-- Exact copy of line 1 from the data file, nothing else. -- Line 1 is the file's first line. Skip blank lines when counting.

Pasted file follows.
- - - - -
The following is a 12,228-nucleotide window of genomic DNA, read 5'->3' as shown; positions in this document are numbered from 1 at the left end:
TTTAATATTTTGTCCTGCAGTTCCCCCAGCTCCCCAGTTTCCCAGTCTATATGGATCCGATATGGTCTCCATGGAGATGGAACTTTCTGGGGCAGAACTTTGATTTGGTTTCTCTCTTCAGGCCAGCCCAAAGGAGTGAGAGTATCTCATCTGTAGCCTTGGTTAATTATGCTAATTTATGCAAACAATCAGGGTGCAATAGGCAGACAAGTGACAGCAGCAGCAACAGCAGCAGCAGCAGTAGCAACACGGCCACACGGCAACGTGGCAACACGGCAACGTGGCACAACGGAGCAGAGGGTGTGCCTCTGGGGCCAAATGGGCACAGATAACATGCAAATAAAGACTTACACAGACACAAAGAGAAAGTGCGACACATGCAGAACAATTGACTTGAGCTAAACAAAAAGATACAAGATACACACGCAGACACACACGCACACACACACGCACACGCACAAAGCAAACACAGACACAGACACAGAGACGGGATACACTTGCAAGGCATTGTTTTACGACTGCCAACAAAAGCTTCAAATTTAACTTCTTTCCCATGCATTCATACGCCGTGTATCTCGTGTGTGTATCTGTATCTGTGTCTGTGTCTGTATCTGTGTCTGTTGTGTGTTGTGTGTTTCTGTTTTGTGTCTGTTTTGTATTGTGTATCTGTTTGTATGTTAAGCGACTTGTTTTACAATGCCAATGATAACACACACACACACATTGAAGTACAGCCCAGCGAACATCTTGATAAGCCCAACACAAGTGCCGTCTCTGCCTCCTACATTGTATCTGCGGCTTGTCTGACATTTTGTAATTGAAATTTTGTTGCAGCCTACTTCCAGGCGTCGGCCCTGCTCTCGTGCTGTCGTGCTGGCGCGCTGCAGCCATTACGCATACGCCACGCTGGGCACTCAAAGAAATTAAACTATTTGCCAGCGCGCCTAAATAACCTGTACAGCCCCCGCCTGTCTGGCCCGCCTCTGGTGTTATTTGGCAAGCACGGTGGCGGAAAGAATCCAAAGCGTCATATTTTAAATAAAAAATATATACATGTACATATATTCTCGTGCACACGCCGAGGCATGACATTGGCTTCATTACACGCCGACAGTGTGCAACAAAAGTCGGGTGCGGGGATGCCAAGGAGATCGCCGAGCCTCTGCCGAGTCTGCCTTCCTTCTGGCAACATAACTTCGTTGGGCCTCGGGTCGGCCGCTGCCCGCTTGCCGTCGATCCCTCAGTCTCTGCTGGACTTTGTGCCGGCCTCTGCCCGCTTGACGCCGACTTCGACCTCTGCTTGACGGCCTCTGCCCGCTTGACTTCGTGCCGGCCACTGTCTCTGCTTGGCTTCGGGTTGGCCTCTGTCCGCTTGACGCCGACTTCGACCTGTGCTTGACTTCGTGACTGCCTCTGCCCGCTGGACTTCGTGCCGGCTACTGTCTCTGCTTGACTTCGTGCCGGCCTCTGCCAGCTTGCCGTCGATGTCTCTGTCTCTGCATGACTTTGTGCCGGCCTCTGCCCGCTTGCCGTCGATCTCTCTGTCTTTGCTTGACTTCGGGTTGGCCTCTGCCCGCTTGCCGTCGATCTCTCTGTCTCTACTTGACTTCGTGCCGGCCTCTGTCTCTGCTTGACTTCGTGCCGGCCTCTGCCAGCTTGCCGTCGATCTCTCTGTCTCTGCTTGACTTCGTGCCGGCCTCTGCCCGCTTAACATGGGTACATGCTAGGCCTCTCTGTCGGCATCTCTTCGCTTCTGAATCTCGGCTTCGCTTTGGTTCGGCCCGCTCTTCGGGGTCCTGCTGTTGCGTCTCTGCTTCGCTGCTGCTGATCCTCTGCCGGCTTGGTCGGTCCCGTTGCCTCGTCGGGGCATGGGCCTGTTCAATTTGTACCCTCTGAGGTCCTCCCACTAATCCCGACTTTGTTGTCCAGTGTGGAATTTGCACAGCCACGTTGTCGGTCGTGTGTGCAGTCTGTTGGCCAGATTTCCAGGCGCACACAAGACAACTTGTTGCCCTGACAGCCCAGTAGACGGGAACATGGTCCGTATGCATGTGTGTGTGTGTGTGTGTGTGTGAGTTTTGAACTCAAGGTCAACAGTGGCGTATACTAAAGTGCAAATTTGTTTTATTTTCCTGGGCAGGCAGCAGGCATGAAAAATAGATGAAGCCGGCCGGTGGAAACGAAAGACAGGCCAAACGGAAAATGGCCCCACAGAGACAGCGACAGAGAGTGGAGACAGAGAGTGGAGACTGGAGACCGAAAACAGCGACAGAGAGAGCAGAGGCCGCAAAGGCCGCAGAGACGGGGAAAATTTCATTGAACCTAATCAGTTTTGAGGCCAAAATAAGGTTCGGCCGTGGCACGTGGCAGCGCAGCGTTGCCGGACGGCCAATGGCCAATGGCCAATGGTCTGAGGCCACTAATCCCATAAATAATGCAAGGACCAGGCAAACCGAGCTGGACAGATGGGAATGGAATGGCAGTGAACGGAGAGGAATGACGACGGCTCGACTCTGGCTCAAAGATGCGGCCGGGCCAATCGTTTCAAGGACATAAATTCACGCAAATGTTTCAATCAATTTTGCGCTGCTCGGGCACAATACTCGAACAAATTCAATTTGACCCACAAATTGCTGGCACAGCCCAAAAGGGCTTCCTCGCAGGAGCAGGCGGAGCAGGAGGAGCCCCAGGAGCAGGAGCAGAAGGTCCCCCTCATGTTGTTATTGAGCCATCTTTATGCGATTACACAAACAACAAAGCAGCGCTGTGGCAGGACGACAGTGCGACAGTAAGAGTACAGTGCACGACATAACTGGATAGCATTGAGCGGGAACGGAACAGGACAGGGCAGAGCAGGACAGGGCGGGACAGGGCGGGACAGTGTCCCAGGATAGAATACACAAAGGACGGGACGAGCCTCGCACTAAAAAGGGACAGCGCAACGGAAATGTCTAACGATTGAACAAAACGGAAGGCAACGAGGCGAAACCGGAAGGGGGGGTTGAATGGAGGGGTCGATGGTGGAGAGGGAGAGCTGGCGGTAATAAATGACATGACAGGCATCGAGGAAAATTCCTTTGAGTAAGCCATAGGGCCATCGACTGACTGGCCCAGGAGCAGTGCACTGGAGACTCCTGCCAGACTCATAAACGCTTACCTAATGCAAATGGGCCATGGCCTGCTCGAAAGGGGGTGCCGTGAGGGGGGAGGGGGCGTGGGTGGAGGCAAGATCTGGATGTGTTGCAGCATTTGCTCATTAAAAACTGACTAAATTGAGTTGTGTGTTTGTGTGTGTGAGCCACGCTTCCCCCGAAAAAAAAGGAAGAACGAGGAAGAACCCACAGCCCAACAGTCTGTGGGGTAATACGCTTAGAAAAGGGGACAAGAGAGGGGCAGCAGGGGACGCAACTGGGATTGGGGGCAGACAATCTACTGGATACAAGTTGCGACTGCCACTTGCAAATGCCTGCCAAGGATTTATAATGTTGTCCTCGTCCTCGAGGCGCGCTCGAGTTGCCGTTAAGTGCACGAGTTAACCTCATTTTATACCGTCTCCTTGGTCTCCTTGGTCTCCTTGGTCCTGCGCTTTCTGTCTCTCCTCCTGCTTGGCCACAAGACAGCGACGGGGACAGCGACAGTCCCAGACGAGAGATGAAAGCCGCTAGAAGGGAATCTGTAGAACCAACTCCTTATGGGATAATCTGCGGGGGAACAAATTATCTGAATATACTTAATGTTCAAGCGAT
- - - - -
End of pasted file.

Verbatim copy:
The following is a 12,228-nucleotide window of genomic DNA, read 5'->3' as shown; positions in this document are numbered from 1 at the left end: